Let’s start the detailed part of the series by focusing on Experience.  The Modern Application Experience Pillar focuses on ensuring a great user experience.

Design Aspect

Traditional Applications required users to adapt to how the application was designed.

Modern Applications are designed to work the way users prefer to work.

One of the most significant trends of the past decade has been the infusion of user-centric design into application development.  The trend, not surprisingly, is strongly represented in the consumer space where companies vie for the attention and ultimately the loyalty of their customers.  At these companies, product owners partner closely with user experience teams to ensure that the product supports the way that consumers want to work.

This is a significant shift from the way that corporations have traditionally functioned.  In the past, there was no competition with internal applications.  Users had to conform to the tools their enterprise provided.  Today, there is indirect competition between a company’s internal applications and public alternatives.  Publicly available applications are designed to attract a large, loyal user base through exceptional user experiences that reset expectations about what’s possible.  Consumers, in turn, are demanding similarly well designed applications from their IT staff.  Consumers expect enterprise applications to work the way that they want to work when they want to work with them.  This is driving IT organizations to incorporate user experience design into their application development process.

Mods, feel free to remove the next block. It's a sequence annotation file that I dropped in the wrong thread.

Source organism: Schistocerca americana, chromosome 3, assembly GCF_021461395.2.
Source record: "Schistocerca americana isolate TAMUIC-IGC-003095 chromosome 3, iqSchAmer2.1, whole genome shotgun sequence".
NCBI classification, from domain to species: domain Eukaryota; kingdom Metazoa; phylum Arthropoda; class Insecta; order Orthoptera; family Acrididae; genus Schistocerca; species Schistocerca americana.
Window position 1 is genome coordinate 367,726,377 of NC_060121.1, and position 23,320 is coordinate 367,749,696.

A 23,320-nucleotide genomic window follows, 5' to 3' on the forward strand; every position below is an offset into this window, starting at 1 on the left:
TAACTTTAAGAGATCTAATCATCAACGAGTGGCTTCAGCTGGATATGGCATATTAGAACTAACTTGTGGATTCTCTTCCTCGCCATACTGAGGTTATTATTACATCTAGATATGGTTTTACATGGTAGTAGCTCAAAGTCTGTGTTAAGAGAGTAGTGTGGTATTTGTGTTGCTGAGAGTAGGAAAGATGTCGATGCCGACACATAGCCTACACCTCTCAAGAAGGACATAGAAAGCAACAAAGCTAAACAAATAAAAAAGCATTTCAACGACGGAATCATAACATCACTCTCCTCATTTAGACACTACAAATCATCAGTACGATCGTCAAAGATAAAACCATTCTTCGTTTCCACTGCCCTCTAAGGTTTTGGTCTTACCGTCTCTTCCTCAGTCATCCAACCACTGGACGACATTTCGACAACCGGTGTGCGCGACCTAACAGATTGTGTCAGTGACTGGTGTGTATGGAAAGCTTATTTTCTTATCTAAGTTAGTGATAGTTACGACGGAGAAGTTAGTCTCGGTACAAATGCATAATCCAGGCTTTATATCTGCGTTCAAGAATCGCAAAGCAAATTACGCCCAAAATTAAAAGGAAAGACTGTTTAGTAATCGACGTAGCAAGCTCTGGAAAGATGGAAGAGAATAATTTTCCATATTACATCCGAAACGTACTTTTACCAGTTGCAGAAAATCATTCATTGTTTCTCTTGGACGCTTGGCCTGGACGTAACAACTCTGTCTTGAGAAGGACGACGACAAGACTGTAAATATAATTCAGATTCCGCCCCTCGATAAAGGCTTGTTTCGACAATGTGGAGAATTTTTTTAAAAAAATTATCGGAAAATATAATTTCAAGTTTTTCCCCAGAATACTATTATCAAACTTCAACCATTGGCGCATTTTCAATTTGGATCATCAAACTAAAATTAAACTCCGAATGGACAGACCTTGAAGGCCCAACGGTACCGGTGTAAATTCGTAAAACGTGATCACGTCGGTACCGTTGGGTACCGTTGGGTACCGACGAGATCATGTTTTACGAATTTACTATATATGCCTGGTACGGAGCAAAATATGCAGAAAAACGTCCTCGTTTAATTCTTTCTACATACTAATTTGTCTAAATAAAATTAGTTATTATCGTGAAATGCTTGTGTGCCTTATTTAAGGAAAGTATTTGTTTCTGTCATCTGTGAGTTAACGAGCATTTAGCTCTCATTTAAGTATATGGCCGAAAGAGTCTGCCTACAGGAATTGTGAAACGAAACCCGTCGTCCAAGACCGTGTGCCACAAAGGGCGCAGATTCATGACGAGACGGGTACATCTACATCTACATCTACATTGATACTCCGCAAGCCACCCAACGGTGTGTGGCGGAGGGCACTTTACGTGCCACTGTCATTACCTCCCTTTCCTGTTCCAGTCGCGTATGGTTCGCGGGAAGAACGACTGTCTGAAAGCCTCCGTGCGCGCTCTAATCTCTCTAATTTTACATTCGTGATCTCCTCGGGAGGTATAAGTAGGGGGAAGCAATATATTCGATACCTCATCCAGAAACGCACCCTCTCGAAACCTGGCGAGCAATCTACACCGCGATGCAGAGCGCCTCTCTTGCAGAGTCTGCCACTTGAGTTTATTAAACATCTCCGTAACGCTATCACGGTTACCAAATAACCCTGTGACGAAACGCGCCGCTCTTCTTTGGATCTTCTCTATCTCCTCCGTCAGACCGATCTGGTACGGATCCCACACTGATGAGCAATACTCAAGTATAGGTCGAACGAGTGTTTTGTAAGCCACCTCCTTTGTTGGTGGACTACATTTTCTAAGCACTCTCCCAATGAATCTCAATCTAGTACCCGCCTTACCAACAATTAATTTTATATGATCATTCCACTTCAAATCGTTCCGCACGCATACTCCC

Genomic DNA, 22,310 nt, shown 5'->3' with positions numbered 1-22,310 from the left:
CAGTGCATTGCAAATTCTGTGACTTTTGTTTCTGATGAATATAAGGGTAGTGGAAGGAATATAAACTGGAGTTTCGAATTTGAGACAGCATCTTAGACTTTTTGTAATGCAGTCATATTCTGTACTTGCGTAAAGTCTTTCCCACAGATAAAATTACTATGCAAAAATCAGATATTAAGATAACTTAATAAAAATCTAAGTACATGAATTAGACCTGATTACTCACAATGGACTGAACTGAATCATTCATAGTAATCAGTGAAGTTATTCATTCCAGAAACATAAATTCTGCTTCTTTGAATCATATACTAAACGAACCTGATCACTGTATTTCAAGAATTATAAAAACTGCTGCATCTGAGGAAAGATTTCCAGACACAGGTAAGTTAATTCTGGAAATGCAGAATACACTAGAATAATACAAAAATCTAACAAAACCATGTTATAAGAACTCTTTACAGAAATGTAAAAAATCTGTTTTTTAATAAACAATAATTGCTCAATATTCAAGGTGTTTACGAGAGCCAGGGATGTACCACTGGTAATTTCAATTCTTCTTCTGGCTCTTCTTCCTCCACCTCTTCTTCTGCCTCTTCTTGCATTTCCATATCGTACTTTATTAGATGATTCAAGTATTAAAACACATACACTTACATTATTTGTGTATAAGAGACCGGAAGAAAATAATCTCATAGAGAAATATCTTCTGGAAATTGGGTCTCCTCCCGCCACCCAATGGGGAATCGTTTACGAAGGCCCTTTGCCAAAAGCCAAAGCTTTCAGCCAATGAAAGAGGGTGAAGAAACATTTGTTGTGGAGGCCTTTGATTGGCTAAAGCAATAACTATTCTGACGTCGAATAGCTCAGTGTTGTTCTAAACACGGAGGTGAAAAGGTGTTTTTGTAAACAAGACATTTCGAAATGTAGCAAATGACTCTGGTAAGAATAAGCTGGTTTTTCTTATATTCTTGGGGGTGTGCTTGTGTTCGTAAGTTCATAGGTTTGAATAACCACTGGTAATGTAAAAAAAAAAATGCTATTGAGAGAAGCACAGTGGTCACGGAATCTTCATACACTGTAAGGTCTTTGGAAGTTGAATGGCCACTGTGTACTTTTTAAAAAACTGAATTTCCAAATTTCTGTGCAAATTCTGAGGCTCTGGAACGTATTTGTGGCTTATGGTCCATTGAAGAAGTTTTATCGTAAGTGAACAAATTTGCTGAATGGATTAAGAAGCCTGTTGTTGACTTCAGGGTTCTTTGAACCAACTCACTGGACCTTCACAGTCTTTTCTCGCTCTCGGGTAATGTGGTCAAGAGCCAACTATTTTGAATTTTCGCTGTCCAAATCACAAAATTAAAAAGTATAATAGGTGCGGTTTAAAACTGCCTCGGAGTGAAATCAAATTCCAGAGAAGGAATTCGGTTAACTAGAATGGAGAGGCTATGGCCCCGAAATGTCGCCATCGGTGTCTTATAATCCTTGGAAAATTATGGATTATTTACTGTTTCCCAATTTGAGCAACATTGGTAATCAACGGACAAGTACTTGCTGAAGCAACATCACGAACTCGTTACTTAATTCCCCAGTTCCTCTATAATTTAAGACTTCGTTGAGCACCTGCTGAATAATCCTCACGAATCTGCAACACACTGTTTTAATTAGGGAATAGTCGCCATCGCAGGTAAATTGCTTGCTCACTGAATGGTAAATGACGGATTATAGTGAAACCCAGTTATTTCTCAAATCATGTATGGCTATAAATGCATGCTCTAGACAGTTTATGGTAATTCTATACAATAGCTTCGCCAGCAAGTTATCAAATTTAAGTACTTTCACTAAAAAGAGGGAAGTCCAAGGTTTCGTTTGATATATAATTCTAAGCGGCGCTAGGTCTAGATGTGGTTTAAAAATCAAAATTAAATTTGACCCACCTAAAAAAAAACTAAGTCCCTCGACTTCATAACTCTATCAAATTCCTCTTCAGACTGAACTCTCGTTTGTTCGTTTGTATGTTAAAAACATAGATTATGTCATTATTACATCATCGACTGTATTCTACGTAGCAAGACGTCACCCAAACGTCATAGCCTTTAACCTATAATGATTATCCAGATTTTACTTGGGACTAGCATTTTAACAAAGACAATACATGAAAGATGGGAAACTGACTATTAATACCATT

For example, a financial advisor at a bank could not choose the software that they used to create financial illustrations for clients.  However, that same employee has access to public, web-based tools that perform similar functions and can use those applications to augment the information provided to clients.  Each time that the financial advisor uses the well-designed public site successfully, they will increasingly ask, “Why can’t my company’s application work just as well?”

The internal application must adapt to meet the employee’s functional and user experience requirements in order to be seen as successful within the organization.

Successful IT Organizations engage design and user experience teams during application envisioning.  This allows organizations to better understand their user challenges and how to build applications that support the tasks that their users perform on a daily basis.  This is done in collaboration with the product, user experience and application development teams.

Join us next week for the next of the business drivers – Access.